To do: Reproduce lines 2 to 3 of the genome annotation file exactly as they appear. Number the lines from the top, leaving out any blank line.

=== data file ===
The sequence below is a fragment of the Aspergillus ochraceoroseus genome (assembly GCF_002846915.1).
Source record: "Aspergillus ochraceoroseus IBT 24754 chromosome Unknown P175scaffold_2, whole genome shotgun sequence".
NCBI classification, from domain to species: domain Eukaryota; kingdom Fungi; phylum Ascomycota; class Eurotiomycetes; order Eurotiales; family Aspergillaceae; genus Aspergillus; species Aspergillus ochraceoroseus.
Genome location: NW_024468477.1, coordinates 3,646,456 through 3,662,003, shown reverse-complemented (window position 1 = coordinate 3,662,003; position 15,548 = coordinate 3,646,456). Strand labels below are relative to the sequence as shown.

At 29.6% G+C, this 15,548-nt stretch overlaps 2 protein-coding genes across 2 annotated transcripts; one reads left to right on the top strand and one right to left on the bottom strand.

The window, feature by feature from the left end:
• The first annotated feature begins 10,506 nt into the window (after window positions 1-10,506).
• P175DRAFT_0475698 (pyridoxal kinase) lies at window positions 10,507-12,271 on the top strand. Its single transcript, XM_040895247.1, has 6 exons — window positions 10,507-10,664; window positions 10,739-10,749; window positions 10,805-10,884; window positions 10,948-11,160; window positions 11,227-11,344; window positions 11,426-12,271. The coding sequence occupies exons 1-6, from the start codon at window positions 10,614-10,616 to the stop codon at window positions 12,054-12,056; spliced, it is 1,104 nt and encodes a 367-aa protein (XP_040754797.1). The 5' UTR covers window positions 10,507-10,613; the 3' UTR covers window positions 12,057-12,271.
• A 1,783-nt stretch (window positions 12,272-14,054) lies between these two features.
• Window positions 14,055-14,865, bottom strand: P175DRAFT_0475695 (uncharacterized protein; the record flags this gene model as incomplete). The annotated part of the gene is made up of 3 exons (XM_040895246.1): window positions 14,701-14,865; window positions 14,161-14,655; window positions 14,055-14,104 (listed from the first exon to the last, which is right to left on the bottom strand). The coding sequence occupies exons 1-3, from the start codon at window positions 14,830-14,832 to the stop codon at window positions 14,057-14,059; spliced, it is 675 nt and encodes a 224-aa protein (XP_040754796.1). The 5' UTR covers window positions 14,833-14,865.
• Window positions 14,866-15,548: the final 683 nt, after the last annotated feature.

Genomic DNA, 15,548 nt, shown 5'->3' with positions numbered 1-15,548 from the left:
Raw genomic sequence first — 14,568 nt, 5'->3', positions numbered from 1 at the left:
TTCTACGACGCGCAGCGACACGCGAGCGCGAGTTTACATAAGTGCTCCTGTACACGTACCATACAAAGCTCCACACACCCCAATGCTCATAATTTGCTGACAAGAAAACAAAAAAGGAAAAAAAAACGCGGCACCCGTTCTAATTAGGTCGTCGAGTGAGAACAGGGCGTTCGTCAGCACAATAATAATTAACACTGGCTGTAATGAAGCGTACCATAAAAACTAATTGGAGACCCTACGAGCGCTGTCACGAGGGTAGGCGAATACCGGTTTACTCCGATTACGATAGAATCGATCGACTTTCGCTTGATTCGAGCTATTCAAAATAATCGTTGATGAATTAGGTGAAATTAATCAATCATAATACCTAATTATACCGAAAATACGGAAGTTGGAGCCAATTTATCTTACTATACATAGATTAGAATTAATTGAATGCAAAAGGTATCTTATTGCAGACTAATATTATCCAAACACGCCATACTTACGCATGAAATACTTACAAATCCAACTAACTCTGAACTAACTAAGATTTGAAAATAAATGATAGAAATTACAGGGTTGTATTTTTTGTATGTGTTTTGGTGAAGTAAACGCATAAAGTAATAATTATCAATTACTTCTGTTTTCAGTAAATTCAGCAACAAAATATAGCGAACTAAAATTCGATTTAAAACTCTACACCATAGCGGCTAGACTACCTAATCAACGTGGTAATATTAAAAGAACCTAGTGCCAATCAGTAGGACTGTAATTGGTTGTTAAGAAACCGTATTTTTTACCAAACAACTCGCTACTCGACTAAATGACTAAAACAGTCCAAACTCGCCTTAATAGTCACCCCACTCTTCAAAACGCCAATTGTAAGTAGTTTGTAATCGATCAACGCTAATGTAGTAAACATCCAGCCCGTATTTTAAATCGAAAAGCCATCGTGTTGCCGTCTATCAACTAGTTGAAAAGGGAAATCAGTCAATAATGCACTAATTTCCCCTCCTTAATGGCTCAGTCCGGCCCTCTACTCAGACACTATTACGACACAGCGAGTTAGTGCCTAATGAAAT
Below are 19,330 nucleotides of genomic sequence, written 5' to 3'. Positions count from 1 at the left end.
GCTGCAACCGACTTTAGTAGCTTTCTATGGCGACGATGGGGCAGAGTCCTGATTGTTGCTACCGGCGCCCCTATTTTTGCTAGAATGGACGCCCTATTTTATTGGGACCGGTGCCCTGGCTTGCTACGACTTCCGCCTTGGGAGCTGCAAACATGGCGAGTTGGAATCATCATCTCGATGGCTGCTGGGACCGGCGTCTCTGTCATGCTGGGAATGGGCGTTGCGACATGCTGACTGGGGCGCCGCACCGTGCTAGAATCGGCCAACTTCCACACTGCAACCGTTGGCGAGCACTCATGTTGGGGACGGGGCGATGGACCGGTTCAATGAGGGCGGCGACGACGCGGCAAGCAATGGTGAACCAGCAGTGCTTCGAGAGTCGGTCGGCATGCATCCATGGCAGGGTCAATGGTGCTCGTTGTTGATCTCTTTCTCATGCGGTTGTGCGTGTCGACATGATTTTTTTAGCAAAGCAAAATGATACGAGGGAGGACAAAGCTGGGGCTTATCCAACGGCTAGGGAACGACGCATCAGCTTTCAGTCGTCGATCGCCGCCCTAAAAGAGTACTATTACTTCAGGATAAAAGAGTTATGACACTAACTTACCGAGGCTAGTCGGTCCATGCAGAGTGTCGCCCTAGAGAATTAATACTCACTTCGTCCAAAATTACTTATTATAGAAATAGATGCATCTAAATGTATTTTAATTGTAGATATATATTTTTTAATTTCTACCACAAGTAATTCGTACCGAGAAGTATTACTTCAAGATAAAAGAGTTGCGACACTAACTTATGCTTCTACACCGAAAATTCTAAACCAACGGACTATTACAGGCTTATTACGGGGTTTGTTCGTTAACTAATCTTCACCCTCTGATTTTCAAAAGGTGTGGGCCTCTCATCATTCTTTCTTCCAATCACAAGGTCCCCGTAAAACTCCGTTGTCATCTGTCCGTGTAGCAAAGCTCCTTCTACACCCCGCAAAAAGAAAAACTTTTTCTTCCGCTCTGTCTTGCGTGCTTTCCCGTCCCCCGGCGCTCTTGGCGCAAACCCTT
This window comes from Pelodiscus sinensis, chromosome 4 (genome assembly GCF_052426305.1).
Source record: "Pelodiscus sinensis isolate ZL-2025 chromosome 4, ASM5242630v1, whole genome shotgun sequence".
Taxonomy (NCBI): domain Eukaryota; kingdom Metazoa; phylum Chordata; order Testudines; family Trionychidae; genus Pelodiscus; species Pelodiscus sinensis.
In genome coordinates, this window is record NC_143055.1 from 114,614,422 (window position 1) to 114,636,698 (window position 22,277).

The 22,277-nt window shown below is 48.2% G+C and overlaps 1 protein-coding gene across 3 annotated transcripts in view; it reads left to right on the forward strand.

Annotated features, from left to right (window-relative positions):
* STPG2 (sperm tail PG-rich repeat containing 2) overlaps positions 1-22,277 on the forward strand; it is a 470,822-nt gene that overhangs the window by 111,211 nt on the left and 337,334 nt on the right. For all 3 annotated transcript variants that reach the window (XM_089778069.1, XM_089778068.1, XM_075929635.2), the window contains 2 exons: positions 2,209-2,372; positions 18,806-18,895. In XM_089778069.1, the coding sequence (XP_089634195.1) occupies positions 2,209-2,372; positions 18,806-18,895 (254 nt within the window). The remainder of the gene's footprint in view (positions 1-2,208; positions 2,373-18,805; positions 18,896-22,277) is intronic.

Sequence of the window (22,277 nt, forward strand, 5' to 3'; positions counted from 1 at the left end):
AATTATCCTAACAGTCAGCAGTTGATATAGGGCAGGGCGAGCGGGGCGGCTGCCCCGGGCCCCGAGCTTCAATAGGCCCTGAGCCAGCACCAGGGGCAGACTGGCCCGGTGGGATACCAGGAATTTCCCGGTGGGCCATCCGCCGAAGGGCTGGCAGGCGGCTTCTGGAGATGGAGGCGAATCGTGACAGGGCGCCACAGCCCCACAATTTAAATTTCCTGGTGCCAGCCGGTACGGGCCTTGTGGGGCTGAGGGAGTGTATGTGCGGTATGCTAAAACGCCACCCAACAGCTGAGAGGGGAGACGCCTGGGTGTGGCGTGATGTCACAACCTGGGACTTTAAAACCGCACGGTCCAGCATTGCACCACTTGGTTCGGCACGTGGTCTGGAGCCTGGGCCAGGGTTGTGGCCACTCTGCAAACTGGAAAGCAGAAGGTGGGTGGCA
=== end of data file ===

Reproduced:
Source record: "Aspergillus ochraceoroseus IBT 24754 chromosome Unknown P175scaffold_2, whole genome shotgun sequence".
NCBI classification, from domain to species: domain Eukaryota; kingdom Fungi; phylum Ascomycota; class Eurotiomycetes; order Eurotiales; family Aspergillaceae; genus Aspergillus; species Aspergillus ochraceoroseus.